N/A

 

Privacy issues

3.5. Does this Bill create, amend or remove any provisions relating to the collection, storage, access to, correction of, use or disclosure of personal information?

YES

The Bill authorises the collection of additional information to enable electronic communications with jurors.

 

3.5.1. Was the Privacy Commissioner consulted about these provisions?

YES

 

External consultation

3.6. Has there been any external consultation on the policy to be given effect by this Bill, or on a draft of this Bill?

YES

The Ministry of Justice has undertaken three rounds of consultation.In May 2015, the Ministry undertook targeted consultation on some of the policy proposals with

  • Heads of Bench
  • the Criminal Practice Committee
  • Criminal Bar Association
  • New Zealand Bar Association

The responses were generally supportive. The comments received were taken into account when the policy proposals were finalised.

 

The Ministry consulted with government agencies and departments on the draft Bill. We received a number of comments, which were taken into account in finalising the Bill.

Other testing of proposals

3.7. Have the policy details to be given effect by this Bill been otherwise tested or assessed in any way to ensure the Bill’s provisions are workable and complete?

YES

The Ministry is already administering statutory land charges and sale orders for other purposes. These processes will be adapted for the new purpose of District Court fines enforcement.

The Ministry is trialling the automated imposition of attachment orders to the extent possible within the current law. Automatically generated attachment orders are being reviewed and approved by a registrar before issue. This will ensure that the fully automated process is robust when it is implemented following enactment.

The Ministry has developed the necessary business procedures to implement the automated approval of online offers to voluntarily pay fines through time payment arrangements.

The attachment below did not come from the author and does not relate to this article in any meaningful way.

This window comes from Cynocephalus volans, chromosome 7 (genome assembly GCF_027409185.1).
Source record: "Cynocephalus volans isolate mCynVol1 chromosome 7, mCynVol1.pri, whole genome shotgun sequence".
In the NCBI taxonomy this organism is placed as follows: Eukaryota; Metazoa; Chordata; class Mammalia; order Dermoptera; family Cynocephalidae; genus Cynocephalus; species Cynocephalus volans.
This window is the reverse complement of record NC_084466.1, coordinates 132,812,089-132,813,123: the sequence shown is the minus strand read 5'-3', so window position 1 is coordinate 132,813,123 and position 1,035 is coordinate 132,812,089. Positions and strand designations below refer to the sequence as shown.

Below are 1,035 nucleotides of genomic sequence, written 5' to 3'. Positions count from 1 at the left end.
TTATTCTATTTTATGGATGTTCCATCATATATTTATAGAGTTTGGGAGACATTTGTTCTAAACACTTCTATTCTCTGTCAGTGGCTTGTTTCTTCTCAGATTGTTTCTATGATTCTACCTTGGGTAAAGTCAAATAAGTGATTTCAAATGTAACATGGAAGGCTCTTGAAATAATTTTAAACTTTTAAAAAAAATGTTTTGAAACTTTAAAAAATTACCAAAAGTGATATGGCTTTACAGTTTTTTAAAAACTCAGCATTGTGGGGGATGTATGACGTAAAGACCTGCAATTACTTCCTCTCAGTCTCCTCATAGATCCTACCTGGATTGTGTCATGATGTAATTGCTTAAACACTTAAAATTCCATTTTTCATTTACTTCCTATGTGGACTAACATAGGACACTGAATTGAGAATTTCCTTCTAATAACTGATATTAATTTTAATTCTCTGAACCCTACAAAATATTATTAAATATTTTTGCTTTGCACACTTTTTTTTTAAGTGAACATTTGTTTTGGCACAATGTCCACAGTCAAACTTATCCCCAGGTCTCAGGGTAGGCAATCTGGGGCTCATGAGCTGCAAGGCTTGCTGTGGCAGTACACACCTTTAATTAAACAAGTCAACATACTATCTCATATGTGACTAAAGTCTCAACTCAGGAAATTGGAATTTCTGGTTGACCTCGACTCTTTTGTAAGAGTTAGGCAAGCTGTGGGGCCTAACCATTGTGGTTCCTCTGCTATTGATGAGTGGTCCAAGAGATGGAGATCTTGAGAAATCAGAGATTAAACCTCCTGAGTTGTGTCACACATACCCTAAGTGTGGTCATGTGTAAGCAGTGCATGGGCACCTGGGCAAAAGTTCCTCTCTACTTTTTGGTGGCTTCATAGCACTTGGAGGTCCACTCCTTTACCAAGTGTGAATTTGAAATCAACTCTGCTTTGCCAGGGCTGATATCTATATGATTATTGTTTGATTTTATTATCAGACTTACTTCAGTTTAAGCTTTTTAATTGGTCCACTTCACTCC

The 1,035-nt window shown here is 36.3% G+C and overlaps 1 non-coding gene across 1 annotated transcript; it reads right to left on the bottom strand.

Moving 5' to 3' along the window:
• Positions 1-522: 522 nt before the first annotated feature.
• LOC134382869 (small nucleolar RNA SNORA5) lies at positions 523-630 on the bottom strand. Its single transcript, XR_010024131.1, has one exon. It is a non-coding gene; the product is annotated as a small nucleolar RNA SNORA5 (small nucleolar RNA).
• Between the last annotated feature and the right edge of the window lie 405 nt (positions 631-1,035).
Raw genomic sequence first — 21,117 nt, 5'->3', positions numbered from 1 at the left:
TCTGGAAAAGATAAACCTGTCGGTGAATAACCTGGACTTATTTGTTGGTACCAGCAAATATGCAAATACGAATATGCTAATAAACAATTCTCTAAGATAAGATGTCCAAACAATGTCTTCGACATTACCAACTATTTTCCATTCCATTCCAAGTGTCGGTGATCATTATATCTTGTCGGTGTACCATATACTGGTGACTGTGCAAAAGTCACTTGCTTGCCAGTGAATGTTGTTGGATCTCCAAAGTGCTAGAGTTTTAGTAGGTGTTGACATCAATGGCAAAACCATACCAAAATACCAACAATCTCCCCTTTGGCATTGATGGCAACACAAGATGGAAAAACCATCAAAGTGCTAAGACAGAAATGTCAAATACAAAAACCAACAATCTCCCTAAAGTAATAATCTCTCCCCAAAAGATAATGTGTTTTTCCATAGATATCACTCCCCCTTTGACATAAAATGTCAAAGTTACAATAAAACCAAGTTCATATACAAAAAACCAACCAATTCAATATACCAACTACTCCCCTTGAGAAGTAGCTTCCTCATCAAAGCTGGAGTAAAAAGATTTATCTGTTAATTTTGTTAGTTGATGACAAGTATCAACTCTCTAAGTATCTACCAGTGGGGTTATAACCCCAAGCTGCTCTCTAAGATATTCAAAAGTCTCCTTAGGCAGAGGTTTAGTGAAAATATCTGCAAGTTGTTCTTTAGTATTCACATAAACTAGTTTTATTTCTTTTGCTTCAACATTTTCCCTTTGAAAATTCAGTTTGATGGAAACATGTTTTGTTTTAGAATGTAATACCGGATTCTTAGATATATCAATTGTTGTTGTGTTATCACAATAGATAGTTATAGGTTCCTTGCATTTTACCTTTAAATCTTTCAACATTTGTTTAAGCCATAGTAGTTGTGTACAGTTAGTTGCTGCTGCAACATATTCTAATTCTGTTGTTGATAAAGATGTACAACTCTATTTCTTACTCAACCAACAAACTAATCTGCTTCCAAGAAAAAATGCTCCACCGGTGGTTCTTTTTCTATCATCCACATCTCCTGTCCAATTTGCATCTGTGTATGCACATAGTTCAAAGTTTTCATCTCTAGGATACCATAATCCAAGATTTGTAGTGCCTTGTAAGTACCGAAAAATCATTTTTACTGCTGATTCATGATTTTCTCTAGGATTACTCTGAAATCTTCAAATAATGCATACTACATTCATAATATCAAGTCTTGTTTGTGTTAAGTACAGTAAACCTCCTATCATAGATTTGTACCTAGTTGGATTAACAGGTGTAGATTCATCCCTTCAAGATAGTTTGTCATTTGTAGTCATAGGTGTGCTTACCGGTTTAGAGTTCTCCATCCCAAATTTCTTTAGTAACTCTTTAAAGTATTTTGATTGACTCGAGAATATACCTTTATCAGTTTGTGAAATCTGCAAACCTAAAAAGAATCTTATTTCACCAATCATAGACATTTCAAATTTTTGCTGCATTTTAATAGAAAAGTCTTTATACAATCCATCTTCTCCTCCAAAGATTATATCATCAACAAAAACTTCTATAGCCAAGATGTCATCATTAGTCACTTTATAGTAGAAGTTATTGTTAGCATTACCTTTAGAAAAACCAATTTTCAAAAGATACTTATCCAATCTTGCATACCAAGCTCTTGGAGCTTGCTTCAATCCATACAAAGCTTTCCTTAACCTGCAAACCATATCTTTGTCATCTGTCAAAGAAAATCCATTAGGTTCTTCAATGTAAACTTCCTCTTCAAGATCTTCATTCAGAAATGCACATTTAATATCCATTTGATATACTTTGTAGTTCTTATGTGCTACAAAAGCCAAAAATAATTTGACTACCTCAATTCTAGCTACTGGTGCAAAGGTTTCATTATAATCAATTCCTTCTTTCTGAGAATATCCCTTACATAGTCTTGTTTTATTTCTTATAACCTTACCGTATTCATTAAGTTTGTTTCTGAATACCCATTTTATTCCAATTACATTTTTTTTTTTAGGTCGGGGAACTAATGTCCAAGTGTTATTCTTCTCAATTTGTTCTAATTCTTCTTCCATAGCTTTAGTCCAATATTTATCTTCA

The other initiatives either address existing operational issues or will improve the operation of existing processes

Part Four: Significant Legislative Features

Compulsory acquisition of private property

4.1. Does this Bill contain any provisions that could result in the compulsory acquisition of private property?

NO

 

Charges in the nature of a tax

4.2. Does this Bill create or amend a power to impose a fee, levy or charge in the nature of a tax?

NO

 

Retrospective effect

4.3. Does this Bill affect rights, freedoms, or impose obligations, retrospectively?

NO

 

Strict liability or reversal of the usual burden of proof for offences

4.4. Does this Bill:

 

(a)    create or amend a strict or absolute liability offence?

NO

(b)   reverse or modify the usual burden of proof for an offence or a civil pecuniary penalty proceeding?

NO

 

Civil or criminal immunity

4.5. Does this Bill create or amend a civil or criminal immunity for any person?

NO

 

Significant decision-making powers affecting individuals

4.6. Does this Bill create or amend a decision-making power to make a determination about a person’s rights, obligations, or interests protected or recognised by law, and that could have a significant impact on those rights, obligations, or interests?

NO

 

Powers to make delegated legislation

4.7. Does this Bill create or amend a power to make delegated legislation that could amend an Act, define the meaning of a term in an Act, or grant an exemption from an Act or delegated legislation?

YES

Part 1 will authorise:

- the Minister for Courts to extend the application of the Courts Security Act to include further courts and tribunals by amending the meaning of the defined terms - 'court' and 'tribunal'.

- the Chief Executive of the Ministry of Justice to exempt regular court users such as lawyers from the statutory search and screening processes when they enter all or specified courts. The exemption will be able to be cancelled if necessary. All users will benefit from swifter search and screening.

 

4.8. Does this Bill create or amend any other powers to make delegated legislation?

YES

The bill amends the regulation making power in the Summary Proceedings Act 1957 to authorise additional methods of service to be approved by regulations. This will avoid the need for further amendments to authorise the adoption of new technologies in future.

(The Act already authorises electronic service. This amendment is intended to cover future unforeseen technologies that fall outside the scope of this provision.)

Any other unusual provisions or features

4.9. Does this Bill contain any provisions (other than those noted above) that are unusual or call for special comment?

NO

 

 

© Crown copyright 2017